Loss of KDM1A in GIP-dependent primary bilateral macronodular adrenal hyperplasia with Cushing's syndrome: a multicentre, retrospective, cohort study

Fanny Chasseloup, Isabelle Bourdeau, Antoine Tabarin, Daniela Regazzo, Charles Dumontet, Nataly Ladurelle, Lucie Tosca, Larbi Amazit, Alexis Proust, Raphael Scharfmann, Tiphaine Mignot, Frédéric Fiore, Stylianos Tsagarakis, Dimitra Vassiliadi, Dominique Maiter, Jacques Young, Anne Lise Lecoq, Vianney Deméocq, Sylvie Salenave, Hervé LefebvreLucie Cloix, Philippe Emy, Rachel Dessailloud, Delphine Vezzosi, Carla Scaroni, Mattia Barbot, W.W. de Herder, François Pattou, Martine Tétreault, Gilles Corbeil, Margot Dupeux, Benoit Lambert, Gérard Tachdjian, Anne Guiochon-Mantel, Isabelle Beau, Philippe Chanson, Say Viengchareun, André Lacroix, Jérôme Bouligand, Peter Kamenický*

*Corresponding author for this work

Research output: Contribution to journalArticleAcademicpeer-review

5 Citations (Scopus)

Abstract

Background: GIP-dependent primary bilateral macronodular adrenal hyperplasia with Cushing's syndrome is caused by aberrant expression of the GIP receptor in adrenal lesions. The bilateral nature of this disease suggests germline genetic predisposition. We aimed to identify the genetic driver event responsible for GIP-dependent primary bilateral macronodular adrenal hyperplasia with Cushing's syndrome. Methods: We conducted a multicentre, retrospective, cohort study at endocrine hospitals and university hospitals in France, Canada, Italy, Greece, Belgium, and the Netherlands. We collected blood and adrenal samples from patients who had undergone unilateral or bilateral adrenalectomy for GIP-dependent primary bilateral macronodular adrenal hyperplasia with Cushing's syndrome. Adrenal samples from patients with primary bilateral macronodular adrenal hyperplasia who had undergone an adrenalectomy for overt or mild Cushing's syndrome without evidence of food-dependent cortisol production and those with GIP-dependent unilateral adrenocortical adenomas were used as control groups. We performed whole genome, whole exome, and targeted next generation sequencing, and copy number analyses of blood and adrenal DNA from patients with familial or sporadic disease. We performed RNA sequencing on adrenal samples and functional analyses of the identified genetic defect in the human adrenocortical cell line H295R. Findings: 17 patients with GIP-dependent primary bilateral macronodular adrenal hyperplasia with Cushing's syndrome were studied. The median age of patients was 43·3 (95% CI 38·8–47·8) years and most patients (15 [88%]) were women. We identified germline heterozygous pathogenic or most likely pathogenic variants in the KDM1A gene in all 17 patients. We also identified a recurrent deletion in the short p arm of chromosome 1 harboring the KDM1A locus in adrenal lesions of these patients. None of the 29 patients in the control groups had KDM1A germline or somatic alterations. Concomitant genetic inactivation of both KDM1A alleles resulted in loss of KDM1A expression in adrenal lesions. Global gene expression analysis showed GIP receptor upregulation with a log2 fold change of 7·99 (95% CI 7·34–8·66; p=4·4 × 10−125), and differential regulation of several other G protein-coupled receptors in GIP-dependent primary bilateral macronodular hyperplasia samples compared with control samples. In vitro pharmacological inhibition and inactivation of KDM1A by CRISPR-Cas9 genome editing resulted in an increase of GIP receptor transcripts and protein in human adrenocortical H295R cells. Interpretation: We propose that GIP-dependent primary bilateral macronodular adrenal hyperplasia with Cushing's syndrome results from a two-hit inactivation of KDM1A, consistent with the tumour suppressor gene model of tumorigenesis. Genetic testing and counselling should be offered to these patients and their relatives. Funding: Agence Nationale de la Recherche, Fondation du Grand défi Pierre Lavoie, and the French National Cancer Institute.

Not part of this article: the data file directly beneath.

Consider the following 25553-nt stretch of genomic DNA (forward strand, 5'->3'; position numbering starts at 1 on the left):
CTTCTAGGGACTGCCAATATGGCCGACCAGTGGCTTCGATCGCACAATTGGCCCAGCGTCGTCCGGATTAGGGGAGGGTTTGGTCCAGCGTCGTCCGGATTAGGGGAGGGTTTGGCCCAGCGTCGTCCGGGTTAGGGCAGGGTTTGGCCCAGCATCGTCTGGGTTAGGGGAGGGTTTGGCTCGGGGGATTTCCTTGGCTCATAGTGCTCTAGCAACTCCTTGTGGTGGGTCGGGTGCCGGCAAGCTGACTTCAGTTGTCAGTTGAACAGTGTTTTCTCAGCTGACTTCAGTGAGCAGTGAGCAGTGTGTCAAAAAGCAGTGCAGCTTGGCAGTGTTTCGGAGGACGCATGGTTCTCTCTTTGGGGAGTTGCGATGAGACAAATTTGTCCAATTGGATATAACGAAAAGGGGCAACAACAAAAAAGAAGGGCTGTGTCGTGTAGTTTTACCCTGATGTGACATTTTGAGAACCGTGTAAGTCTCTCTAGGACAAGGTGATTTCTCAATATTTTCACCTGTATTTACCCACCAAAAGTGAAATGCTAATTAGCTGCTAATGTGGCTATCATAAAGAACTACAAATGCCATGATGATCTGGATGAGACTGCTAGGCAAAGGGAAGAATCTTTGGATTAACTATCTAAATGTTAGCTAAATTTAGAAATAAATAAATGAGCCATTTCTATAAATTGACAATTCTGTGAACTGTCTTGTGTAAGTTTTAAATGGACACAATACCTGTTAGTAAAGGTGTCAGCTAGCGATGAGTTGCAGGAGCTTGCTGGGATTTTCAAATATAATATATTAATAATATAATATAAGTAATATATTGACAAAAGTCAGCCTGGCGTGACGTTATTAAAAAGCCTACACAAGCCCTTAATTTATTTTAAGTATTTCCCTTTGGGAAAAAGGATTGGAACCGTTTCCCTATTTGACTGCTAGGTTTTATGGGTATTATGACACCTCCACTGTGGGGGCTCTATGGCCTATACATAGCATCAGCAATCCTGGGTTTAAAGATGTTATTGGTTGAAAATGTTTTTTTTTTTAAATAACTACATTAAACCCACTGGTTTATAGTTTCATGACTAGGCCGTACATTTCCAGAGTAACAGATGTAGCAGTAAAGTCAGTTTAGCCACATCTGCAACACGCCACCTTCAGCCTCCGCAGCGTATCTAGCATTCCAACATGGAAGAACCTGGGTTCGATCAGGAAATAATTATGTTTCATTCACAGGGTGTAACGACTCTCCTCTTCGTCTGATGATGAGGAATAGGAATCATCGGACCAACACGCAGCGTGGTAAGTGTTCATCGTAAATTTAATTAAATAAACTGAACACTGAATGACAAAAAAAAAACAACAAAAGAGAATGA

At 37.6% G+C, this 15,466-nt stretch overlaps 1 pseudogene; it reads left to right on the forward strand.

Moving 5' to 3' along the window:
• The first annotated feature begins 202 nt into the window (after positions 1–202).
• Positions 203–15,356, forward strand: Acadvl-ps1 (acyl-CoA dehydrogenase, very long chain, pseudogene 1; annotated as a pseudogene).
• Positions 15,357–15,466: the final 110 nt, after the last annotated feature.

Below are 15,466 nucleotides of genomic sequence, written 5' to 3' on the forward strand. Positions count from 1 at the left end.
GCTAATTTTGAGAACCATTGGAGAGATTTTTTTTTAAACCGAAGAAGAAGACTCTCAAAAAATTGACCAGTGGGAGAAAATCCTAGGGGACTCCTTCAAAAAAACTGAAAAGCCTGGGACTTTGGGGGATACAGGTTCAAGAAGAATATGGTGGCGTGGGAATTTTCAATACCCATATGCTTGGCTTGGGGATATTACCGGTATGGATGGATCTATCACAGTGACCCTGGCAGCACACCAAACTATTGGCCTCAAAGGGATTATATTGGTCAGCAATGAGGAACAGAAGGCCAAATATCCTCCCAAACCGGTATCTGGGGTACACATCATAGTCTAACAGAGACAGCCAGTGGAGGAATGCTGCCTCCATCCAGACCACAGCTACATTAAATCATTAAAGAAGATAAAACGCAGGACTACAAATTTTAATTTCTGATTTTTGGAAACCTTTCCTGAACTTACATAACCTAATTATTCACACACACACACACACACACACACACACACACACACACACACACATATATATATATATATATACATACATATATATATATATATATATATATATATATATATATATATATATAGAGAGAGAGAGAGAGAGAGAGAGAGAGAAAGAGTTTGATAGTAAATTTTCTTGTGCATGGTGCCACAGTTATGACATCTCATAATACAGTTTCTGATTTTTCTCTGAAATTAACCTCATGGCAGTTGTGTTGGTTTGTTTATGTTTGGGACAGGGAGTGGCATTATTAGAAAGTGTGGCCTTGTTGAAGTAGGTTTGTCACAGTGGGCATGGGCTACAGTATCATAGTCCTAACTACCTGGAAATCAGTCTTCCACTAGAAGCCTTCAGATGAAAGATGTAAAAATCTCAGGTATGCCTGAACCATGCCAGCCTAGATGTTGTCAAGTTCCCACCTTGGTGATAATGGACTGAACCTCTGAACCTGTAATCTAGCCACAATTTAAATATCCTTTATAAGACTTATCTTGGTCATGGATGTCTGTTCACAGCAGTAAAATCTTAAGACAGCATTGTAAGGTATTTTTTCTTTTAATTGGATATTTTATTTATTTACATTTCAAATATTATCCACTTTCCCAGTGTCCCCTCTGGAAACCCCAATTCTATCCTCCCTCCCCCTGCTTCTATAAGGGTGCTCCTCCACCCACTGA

Original languageEnglish
Pages (from-to)813-824
Number of pages12
JournalThe Lancet Diabetes and Endocrinology
Volume9
Issue number12
DOIs
Publication statusPublished - Dec 2021

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